Ellen Driscoll- Site Woven

Site Woven, ©  Ellen Driscoll 2022, 7 panels and 1 doorway, ≈ 6′ x 10′ each, Byzantine glass smalti, hand-built and hand-glazed ceramic tile

Charles R. Jonas Federal Building and U.S. Courthouse, Charlotte, NC

Commissioned through the Art in Architecture Program, Fine Arts Collection, U.S. General Services Administration

Photo credit: Sean Busher


ellendriscoll.net



Ellen Driscoll created Site Woven, a series of seven mosaic panels, for the Charles R. Jonas Federal Building and Courthouse. As the title suggests, the artwork is woven from the history of the building, its site, and the local region.

Each mosaic panel commemorates a different aspect of the courthouse site’s rich history.

Moving left to right, the first panel features the original U.S. Mint building that occupied this site from 1837 to 1931, a map of the North Carolina gold rush, and Charlotte’s present-day skyline.

The second and third panels highlight the building’s past uses as a U.S. Post Office and a U.S. Military Entrance Processing Station.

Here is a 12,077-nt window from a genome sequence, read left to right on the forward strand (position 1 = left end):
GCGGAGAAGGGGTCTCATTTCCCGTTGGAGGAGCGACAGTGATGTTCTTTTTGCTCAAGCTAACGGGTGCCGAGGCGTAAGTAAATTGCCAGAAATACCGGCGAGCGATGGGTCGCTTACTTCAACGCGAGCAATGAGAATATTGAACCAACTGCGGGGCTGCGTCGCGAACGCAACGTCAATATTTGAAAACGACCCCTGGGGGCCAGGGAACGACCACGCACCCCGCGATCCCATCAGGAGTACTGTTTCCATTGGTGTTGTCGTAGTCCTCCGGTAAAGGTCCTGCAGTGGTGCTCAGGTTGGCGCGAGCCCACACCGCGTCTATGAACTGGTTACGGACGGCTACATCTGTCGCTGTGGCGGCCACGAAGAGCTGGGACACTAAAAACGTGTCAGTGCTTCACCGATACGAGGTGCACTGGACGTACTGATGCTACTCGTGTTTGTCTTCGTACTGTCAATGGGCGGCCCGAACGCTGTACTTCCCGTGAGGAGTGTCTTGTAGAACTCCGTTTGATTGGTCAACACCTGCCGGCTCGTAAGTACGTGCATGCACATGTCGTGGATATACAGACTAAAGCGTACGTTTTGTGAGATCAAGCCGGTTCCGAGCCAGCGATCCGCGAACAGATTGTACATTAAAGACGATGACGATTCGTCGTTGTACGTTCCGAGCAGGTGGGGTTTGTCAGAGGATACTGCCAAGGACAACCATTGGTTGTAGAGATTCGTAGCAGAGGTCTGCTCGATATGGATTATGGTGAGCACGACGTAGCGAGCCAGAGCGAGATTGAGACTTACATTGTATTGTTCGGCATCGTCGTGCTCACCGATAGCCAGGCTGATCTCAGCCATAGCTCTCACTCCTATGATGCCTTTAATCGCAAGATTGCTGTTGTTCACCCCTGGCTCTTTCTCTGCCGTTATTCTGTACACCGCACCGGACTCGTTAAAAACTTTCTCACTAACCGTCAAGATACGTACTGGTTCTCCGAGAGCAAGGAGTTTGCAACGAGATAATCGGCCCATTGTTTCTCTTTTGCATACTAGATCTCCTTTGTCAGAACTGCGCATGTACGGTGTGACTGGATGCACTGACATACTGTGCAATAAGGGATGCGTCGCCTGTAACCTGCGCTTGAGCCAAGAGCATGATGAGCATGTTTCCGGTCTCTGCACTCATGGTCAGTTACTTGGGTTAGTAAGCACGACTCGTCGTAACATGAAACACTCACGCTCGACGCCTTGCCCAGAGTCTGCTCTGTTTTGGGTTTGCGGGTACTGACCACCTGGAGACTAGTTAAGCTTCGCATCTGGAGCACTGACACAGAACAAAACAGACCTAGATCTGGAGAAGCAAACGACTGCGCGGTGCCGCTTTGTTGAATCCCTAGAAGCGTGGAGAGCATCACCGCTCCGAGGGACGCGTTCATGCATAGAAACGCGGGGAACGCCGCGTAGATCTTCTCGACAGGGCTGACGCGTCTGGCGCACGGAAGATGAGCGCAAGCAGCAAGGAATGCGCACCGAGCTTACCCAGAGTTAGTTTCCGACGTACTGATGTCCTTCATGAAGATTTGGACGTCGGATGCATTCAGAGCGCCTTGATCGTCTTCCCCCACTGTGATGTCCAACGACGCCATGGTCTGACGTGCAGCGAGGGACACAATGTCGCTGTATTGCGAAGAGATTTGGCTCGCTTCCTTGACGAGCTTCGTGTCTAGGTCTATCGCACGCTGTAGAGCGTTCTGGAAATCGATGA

The fourth and fifth panels pay homage to the site’s current function as a federal courthouse and recognizes (in panel five) the landmark desegregation decision in Swann v. Charlotte-Mecklenburg Board of Education.

The final two panels represent new United States citizens taking the Oath of Allegiance during the naturalization ceremonies that take place in this courthouse throughout the year.



The artwork’s overall composition is framed by curtains adorned with stars that recall the earliest American flags.

A garland of leaves from various trees—oak, chestnut, linden, and olive—that symbolize themes of justice connects all the panels.

The individual scenes also are anchored by a continuous background landscape that evokes the Carolina Piedmont.

Interlaced through the landscape is a simple weaving pattern that celebrates North Carolina’s history of textile production.




“The seven mosaics are amazing, and they are especially beautiful when lit at night,” said Judge Robert J. Conrad, Jr., the building renovation and project judge for the court. “I believe it will become an iconic part of the city.”

Art in New Courthouses Convey Civic Pride and Symbols of Justice